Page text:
A video and media designer from Chicago, currently working toward a BFA at Carnegie Mellon University, Joss Green works primarily with appropriated cultural imagery and media design for theatrical productions and installations, exploring issues surrounding marginalization. Green hopes to pursue a career in concert media design and content, and most recently was the media designer for Chasing Elevation (2019), a show by the queer youth theatre ensemble, Dreams of Hope, and presented a Mainstage video, lighting, and sound collaboration project at the 2019 USITT Conference in Louisville, KY. Green is one of the six winners of the inaugural Pat MacKay Diversity in Design Scholarships.
Live Design: Why did you apply for the Pat MacKay Diversity In Design Scholarship?
Joss Green: I applied to the Pat McKay Diversity in Design Scholarship because I think it is incredibly important that the world of theatre design includes and uplifts diversity, specifically racial diversity. Programs and scholarships like this are very important to me, and when interest is shown for them, more diversity driven initiatives are formed and offered to the public.
LD: What made you interested in the field of lighting, projection/video, or audio design?
JG: Before I got to Carnegie Mellon, I was sure I wanted to do lighting design. Because the program features a year and a half of generalized tech theatre study, I was given the time to learn a little bit about all the design areas. When I went to my first projection crew call, I realized that media was what I had always been interested in but never had the words for. I appreciate the universal nature of video work and the way it can be so easily used to subvert the popular cultural narratives that are engrained in us from birth.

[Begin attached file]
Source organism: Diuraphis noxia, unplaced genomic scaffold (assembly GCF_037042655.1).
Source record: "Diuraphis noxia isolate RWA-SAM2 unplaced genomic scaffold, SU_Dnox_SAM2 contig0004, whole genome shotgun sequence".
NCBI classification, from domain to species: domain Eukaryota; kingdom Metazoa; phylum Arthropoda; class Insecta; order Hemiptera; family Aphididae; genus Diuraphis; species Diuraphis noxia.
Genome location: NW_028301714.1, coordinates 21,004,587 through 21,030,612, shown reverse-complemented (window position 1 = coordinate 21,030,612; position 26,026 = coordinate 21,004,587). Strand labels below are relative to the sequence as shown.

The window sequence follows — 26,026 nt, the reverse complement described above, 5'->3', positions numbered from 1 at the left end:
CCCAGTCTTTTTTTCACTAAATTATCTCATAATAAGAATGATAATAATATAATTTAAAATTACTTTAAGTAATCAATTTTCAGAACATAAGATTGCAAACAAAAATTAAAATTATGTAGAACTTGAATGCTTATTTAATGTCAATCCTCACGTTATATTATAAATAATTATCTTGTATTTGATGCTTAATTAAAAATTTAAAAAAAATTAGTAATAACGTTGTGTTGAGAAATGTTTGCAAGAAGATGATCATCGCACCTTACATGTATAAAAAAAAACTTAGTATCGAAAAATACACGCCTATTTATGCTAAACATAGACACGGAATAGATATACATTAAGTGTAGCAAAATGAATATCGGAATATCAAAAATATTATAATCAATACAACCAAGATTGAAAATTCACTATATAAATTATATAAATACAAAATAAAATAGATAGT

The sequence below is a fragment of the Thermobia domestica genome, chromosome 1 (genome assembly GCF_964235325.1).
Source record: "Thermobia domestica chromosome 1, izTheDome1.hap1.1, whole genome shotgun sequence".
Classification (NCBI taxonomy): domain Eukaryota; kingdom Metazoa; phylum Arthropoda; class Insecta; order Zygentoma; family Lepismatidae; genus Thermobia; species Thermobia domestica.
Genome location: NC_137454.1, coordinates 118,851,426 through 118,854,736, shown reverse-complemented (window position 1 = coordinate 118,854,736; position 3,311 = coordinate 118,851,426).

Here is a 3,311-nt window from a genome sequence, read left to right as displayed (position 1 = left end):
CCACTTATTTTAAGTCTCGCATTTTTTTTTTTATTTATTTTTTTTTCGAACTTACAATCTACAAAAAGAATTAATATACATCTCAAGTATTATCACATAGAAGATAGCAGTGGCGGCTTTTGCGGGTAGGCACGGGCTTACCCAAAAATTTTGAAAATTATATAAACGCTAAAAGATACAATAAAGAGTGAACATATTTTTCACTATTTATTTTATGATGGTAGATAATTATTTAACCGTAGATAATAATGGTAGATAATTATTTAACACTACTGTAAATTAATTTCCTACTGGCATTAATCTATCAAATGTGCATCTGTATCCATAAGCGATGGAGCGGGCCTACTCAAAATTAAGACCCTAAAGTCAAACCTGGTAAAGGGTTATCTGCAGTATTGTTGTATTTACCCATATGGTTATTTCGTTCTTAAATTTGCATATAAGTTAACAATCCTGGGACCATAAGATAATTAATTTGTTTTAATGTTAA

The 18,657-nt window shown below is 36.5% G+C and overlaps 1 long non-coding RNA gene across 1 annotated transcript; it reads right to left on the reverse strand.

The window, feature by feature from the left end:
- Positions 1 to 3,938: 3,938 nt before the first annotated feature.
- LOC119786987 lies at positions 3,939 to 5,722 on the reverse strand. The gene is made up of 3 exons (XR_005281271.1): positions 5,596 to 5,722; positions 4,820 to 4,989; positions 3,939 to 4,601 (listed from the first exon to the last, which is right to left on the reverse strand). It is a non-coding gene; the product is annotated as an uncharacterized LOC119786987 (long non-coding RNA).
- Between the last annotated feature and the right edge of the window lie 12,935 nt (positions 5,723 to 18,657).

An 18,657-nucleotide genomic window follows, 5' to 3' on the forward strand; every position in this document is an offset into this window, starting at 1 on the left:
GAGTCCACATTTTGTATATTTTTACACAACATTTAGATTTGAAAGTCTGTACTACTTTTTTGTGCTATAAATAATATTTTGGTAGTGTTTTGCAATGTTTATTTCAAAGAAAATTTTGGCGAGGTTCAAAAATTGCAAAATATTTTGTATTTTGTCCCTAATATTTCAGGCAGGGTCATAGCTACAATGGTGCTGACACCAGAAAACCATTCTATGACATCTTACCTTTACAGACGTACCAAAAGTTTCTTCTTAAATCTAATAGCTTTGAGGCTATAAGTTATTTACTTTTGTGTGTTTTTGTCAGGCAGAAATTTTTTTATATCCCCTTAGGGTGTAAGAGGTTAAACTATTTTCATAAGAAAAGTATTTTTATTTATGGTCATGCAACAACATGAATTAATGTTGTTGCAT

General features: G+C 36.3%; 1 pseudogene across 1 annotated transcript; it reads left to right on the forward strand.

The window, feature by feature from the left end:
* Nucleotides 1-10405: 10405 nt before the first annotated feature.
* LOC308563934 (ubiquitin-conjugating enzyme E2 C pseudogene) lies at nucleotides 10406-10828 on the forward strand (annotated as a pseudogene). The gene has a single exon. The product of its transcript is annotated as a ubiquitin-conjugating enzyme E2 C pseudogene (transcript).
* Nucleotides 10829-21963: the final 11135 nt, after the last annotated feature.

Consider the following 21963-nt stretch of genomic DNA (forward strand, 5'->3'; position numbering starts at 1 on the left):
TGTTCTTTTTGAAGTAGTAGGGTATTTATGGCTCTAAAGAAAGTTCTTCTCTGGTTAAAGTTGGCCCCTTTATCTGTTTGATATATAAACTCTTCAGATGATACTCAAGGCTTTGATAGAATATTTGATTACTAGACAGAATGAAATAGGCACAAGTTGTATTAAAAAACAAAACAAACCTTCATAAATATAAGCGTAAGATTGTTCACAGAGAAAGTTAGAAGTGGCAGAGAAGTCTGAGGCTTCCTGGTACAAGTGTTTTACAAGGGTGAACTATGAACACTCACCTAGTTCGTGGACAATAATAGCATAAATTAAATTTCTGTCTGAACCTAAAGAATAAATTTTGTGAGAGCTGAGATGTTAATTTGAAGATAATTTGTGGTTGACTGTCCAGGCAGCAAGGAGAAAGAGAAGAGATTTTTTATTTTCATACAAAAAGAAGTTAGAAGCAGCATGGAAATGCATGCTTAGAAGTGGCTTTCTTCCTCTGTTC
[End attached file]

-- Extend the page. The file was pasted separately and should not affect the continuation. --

LD: What are your career goals?
JG: I have always been incredibly drawn to music. I hope to work in the area of concert video design, as well as lyric and music videos.
LD: How can the industry better serve underrepresented communities?
JG: As an industry, we need to do a better job talking about diversity. There is a misconception that a singular person can be diverse when they are in a room all by themselves and that misconception fuels a lot of hatred from people who are not considered "diverse." The truth of the matter is that people bring diversity to spaces because they bring different life experiences. We have to start looking at diversity as a necessary step to well-rounded storytelling.
LD: What are your influences, albeit people or events?
JG: My strongest influence is the community I grew up in. I was born and raised on the south side of Chicago, and I find my work reflecting my city and some of the more specific experiences I had while living there. I also use a lot of my work to contemplate Blackness and the struggles and joys that come with it.
LD: Are there particular challenges you have faced?
JG: The largest challenge I have faced is the significant amount of gender bias I have experienced. I am frequently the first nonbinary person that a lot of people I have worked with have ever met. I spend a lot of my energy teaching people to use my pronouns properly and correcting them when they make mistakes.